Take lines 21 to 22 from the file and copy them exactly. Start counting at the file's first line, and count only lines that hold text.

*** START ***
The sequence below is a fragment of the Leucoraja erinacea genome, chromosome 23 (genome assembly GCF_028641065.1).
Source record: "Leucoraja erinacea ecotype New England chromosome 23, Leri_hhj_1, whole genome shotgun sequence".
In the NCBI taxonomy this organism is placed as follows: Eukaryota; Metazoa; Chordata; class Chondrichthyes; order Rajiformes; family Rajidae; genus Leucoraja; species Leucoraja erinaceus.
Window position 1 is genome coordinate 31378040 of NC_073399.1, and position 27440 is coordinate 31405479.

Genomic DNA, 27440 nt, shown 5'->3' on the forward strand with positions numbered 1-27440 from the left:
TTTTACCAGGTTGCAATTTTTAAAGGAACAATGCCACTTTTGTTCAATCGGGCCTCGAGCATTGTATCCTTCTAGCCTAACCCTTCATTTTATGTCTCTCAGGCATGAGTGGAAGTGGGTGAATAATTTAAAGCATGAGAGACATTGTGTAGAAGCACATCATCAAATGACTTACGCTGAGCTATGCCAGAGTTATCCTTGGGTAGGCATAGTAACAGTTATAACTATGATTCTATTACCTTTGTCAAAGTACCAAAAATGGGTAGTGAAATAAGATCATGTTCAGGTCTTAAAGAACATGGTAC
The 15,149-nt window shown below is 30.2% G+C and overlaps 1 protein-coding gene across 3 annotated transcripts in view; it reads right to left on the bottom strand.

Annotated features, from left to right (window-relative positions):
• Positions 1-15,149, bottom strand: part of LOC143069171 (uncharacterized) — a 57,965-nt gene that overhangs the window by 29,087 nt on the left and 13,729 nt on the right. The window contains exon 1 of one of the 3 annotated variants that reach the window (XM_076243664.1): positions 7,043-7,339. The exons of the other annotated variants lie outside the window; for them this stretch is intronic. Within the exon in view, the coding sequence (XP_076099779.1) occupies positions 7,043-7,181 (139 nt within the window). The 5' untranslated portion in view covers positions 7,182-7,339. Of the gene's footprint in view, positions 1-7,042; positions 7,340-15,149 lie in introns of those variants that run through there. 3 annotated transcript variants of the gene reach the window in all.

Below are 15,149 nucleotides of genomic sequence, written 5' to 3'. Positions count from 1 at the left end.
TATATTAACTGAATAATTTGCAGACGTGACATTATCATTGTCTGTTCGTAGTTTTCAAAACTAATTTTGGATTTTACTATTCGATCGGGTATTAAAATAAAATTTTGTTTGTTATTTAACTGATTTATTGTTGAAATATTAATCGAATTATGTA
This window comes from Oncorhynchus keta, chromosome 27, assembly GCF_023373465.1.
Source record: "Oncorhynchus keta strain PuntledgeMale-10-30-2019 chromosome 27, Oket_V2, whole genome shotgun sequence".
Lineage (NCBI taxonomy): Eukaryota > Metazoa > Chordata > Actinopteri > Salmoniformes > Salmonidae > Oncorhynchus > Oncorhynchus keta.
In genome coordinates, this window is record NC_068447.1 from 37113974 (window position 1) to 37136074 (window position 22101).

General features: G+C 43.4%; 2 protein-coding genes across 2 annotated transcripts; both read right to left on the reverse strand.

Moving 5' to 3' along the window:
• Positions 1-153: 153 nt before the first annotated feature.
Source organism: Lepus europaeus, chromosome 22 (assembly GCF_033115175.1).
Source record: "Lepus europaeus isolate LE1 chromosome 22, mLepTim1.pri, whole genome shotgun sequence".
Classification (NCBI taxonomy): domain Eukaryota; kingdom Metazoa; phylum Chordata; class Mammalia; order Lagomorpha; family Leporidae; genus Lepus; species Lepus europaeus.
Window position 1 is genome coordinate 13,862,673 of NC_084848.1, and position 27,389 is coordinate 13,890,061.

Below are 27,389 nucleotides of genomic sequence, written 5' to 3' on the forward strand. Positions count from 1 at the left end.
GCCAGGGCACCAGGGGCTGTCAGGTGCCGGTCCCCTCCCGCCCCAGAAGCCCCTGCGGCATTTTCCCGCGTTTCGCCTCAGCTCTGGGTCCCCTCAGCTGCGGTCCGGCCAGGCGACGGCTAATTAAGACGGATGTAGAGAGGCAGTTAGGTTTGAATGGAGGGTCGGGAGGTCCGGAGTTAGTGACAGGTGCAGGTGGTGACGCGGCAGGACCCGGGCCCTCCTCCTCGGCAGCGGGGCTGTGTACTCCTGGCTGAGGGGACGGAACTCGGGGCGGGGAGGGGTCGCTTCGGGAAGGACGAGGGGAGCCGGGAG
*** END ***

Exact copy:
Classification (NCBI taxonomy): domain Eukaryota; kingdom Metazoa; phylum Chordata; class Mammalia; order Lagomorpha; family Leporidae; genus Lepus; species Lepus europaeus.
Window position 1 is genome coordinate 13,862,673 of NC_084848.1, and position 27,389 is coordinate 13,890,061.